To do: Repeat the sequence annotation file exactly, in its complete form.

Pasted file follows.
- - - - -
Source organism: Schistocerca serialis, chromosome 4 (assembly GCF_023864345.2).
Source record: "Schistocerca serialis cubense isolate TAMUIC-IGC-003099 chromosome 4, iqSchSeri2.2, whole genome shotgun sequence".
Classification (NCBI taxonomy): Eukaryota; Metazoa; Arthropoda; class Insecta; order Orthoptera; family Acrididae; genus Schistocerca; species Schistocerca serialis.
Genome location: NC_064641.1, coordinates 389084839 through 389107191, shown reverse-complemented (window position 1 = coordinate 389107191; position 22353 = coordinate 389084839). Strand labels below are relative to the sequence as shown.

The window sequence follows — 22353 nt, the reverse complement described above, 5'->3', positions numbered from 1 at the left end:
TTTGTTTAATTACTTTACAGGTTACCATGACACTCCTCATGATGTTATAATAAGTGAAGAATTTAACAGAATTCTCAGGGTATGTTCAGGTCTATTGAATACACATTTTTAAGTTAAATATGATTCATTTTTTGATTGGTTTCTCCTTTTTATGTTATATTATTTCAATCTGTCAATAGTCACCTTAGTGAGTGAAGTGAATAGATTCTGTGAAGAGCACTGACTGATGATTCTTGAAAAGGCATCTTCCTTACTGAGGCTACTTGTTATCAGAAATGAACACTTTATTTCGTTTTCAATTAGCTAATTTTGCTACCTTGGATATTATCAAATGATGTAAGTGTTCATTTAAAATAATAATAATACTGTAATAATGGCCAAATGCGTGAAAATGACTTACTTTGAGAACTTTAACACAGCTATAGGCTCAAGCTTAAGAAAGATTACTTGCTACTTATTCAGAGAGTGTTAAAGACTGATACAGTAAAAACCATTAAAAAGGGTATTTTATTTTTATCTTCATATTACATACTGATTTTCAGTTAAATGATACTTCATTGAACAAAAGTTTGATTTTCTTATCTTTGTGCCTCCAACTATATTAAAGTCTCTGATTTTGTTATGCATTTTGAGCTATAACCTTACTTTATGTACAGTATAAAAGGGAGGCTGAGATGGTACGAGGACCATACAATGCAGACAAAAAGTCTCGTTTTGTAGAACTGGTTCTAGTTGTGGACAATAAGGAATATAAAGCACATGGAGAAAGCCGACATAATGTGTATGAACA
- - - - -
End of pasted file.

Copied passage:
Source organism: Schistocerca serialis, chromosome 4 (assembly GCF_023864345.2).
Source record: "Schistocerca serialis cubense isolate TAMUIC-IGC-003099 chromosome 4, iqSchSeri2.2, whole genome shotgun sequence".
Classification (NCBI taxonomy): Eukaryota; Metazoa; Arthropoda; class Insecta; order Orthoptera; family Acrididae; genus Schistocerca; species Schistocerca serialis.
Genome location: NC_064641.1, coordinates 389084839 through 389107191, shown reverse-complemented (window position 1 = coordinate 389107191; position 22353 = coordinate 389084839). Strand labels below are relative to the sequence as shown.

The window sequence follows — 22353 nt, the reverse complement described above, 5'->3', positions numbered from 1 at the left end:
TTTGTTTAATTACTTTACAGGTTACCATGACACTCCTCATGATGTTATAATAAGTGAAGAATTTAACAGAATTCTCAGGGTATGTTCAGGTCTATTGAATACACATTTTTAAGTTAAATATGATTCATTTTTTGATTGGTTTCTCCTTTTTATGTTATATTATTTCAATCTGTCAATAGTCACCTTAGTGAGTGAAGTGAATAGATTCTGTGAAGAGCACTGACTGATGATTCTTGAAAAGGCATCTTCCTTACTGAGGCTACTTGTTATCAGAAATGAACACTTTATTTCGTTTTCAATTAGCTAATTTTGCTACCTTGGATATTATCAAATGATGTAAGTGTTCATTTAAAATAATAATAATACTGTAATAATGGCCAAATGCGTGAAAATGACTTACTTTGAGAACTTTAACACAGCTATAGGCTCAAGCTTAAGAAAGATTACTTGCTACTTATTCAGAGAGTGTTAAAGACTGATACAGTAAAAACCATTAAAAAGGGTATTTTATTTTTATCTTCATATTACATACTGATTTTCAGTTAAATGATACTTCATTGAACAAAAGTTTGATTTTCTTATCTTTGTGCCTCCAACTATATTAAAGTCTCTGATTTTGTTATGCATTTTGAGCTATAACCTTACTTTATGTACAGTATAAAAGGGAGGCTGAGATGGTACGAGGACCATACAATGCAGACAAAAAGTCTCGTTTTGTAGAACTGGTTCTAGTTGTGGACAATAAGGAATATAAAGCACATGGAGAAAGCCGACATAATGTGTATGAACA